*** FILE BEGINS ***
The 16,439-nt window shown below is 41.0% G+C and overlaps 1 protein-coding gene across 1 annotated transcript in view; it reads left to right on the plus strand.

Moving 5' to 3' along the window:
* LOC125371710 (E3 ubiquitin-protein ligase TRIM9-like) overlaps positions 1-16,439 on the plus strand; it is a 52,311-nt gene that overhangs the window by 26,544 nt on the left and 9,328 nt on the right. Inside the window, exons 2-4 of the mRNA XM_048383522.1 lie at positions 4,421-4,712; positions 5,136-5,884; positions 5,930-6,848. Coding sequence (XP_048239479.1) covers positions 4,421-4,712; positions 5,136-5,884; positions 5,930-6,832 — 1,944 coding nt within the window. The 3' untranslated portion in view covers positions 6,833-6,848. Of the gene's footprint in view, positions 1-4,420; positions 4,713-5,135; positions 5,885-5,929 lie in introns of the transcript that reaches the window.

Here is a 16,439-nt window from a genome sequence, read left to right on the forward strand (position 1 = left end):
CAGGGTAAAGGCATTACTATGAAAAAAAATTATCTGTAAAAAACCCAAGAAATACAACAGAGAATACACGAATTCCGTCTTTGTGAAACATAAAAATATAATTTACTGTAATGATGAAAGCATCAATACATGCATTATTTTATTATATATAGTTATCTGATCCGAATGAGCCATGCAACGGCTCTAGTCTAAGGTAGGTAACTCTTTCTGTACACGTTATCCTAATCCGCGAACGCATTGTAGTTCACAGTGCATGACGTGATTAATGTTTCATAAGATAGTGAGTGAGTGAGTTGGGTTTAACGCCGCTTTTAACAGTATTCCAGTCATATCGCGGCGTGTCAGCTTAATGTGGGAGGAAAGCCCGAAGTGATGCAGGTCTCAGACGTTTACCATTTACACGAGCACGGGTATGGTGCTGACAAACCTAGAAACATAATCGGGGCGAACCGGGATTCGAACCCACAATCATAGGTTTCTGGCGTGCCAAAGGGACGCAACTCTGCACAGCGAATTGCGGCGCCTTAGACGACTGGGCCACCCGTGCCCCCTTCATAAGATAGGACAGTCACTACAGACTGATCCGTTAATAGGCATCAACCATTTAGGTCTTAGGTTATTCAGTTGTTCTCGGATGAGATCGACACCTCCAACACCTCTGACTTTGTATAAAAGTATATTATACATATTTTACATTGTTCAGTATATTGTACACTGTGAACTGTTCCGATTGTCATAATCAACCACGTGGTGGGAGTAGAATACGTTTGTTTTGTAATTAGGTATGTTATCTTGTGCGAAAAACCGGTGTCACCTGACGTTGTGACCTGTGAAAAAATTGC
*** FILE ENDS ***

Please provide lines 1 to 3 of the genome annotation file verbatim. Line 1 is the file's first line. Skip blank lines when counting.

The 16,439-nt window shown below is 41.0% G+C and overlaps 1 protein-coding gene across 1 annotated transcript in view; it reads left to right on the plus strand.

Moving 5' to 3' along the window:
* LOC125371710 (E3 ubiquitin-protein ligase TRIM9-like) overlaps positions 1-16,439 on the plus strand; it is a 52,311-nt gene that overhangs the window by 26,544 nt on the left and 9,328 nt on the right. Inside the window, exons 2-4 of the mRNA XM_048383522.1 lie at positions 4,421-4,712; positions 5,136-5,884; positions 5,930-6,848. Coding sequence (XP_048239479.1) covers positions 4,421-4,712; positions 5,136-5,884; positions 5,930-6,832 — 1,944 coding nt within the window. The 3' untranslated portion in view covers positions 6,833-6,848. Of the gene's footprint in view, positions 1-4,420; positions 4,713-5,135; positions 5,885-5,929 lie in introns of the transcript that reaches the window.